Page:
The Tea Party wasn't crazy about Wall Street's power either. Helping fuel the Tea Party's emergence in 2009 was anger with the hundreds of billions in government-funded corporate bailouts. The now burgeoning Occupy Wall Street movement, which included Irvine demonstrations planned for Friday and Saturday, frames the issue as economic fairness and calls for politicians to climb out of the pocket of big business.
While the Tea Party quickly rallied behind positions identified with the right – like illegal immigration – demonstrators consistently said they were fed up with sell-out politicians on both sides of the aisle. While Occupy Wall Street folks back some issues on the political left – like national health care – they also complain about Republicans and Democrats – including President Barack Obama.
However, there seems to be little cross-pollination. Indeed, a congressional proposal to end oil company subsidies was defeated by Republicans and was generalizaed by some in the Tea Party as part of Democrats' effort to raise taxes.
Jim Hightower is among those who say both movements are right when they complain about corporate America having inordinate control over the government. But as he sees it, the Tea Party has been co-opted by establishment influences and has lost the potency of its attack of Wall Street's influence.
I met author Hightower and actress Mimi Kennedy ("Dharma and Greg") on Friday afternoon at Pizzeria Ortica, down the block from the Segerstrom Center. They were in town for an Irvine fundraiser for Progressive Democrats of America, a group born out of Dennis Kucinich's 2004 presidential campaign. The group has grown in small, steady steps. It counts the 90-member Congressional Progressive Caucus among its allies.
But PDA has operated largely in the political shadows as it advocates for long-shot issues including immediate withdrawal from Afghanistan and single-payer universal health care, as well as for closer regulation of big business.
So PDA members are cheering Occupy Wall Street's sudden, grassroots emergence on the scene and in the headlines, drawing attention to the same issues– particularly concerning corporate power – that PDA has tried to shine a light on.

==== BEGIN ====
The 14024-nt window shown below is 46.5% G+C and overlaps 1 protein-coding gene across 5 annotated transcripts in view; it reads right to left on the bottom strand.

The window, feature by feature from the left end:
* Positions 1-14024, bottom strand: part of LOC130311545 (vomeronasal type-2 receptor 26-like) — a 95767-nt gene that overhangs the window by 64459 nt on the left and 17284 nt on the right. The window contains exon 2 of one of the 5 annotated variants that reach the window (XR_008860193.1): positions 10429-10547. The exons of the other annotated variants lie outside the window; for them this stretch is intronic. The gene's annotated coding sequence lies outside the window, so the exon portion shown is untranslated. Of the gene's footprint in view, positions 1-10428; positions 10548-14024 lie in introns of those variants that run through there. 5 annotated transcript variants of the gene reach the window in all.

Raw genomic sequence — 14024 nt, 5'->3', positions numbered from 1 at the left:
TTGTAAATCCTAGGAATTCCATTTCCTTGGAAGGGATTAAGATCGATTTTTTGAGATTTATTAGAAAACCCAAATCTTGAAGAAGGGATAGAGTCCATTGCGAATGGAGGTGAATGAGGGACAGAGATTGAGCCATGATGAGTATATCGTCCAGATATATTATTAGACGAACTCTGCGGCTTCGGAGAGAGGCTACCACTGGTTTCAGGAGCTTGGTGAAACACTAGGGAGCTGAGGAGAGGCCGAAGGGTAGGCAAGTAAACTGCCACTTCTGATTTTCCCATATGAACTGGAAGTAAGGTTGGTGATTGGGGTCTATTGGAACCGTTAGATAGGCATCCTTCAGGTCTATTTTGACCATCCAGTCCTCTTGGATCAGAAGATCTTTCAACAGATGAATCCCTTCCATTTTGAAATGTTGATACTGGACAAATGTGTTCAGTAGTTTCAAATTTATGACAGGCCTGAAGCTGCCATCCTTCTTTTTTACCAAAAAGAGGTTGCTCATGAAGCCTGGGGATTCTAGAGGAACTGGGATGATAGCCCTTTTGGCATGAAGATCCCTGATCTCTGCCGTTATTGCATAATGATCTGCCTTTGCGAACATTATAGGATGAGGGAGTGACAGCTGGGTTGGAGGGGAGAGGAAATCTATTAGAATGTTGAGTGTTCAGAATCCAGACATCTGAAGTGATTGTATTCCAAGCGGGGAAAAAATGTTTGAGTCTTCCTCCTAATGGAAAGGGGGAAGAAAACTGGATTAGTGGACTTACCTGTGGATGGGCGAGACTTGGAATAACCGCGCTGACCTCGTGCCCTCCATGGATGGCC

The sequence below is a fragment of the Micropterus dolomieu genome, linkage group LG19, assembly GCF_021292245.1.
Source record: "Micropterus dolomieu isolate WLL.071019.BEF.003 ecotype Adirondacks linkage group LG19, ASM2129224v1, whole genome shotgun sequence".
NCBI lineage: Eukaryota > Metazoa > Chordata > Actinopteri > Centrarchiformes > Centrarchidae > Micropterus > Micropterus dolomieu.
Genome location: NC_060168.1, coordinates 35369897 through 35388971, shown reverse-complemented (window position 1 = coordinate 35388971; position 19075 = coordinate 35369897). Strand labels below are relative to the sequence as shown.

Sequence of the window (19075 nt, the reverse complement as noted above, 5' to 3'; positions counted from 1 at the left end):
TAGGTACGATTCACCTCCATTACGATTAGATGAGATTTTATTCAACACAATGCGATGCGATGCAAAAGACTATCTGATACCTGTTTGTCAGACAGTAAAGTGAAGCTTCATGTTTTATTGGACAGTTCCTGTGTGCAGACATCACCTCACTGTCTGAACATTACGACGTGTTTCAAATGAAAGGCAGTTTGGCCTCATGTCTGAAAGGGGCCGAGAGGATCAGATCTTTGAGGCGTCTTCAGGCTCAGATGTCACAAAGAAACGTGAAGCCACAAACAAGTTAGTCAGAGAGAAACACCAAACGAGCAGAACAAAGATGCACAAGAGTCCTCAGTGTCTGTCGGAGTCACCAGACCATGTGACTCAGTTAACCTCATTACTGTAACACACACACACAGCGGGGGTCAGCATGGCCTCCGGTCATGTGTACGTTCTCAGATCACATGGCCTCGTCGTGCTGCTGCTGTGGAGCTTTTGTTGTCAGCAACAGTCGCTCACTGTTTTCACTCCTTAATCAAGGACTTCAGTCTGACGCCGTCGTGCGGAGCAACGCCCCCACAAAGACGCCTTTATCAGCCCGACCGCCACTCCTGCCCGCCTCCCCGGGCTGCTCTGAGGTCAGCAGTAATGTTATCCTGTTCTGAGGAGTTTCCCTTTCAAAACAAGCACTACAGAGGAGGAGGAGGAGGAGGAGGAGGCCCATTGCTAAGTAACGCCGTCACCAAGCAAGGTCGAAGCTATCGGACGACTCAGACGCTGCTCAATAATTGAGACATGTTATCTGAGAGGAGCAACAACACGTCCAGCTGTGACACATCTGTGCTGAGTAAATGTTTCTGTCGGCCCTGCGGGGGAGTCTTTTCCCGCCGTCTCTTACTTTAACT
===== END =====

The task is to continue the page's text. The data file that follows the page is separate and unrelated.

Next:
"Finally, it cracked," said Hightower, a veteran activist and a PDA board member. "People have had too much. Not just here, but around the world."
Like many in the Occupy Wall Street movement, Hightower and fellow PDA members are disappointed that Obama backed off his original positions concerning corporate regulation, health care and taxes. Hightower sees Obama as part of the corporate infrastructure.
"He's raised $70 million. That's not coming from little people," said Hightower, who served as Texas agricultural commissioner until being defeated in 1990 by an up-and-coming Rick Perry. "My party is tied to the same money as the Republicans are."
That's where Occupy Wall Street comes in. Not wanting to co-opt the effort, PDA wants to help the movement if asked. But more importantly, the Occupy Wall Street protests help PDA build its case in Congress, with the president, and at the polls.
"We're wedded to Barack Obama and now he's out there a little bit, wanting to tax the super-rich," Hightower said. "I think there is really an opening for the Democrats and progressives to get elected, and pull the party in a more progressive direction."
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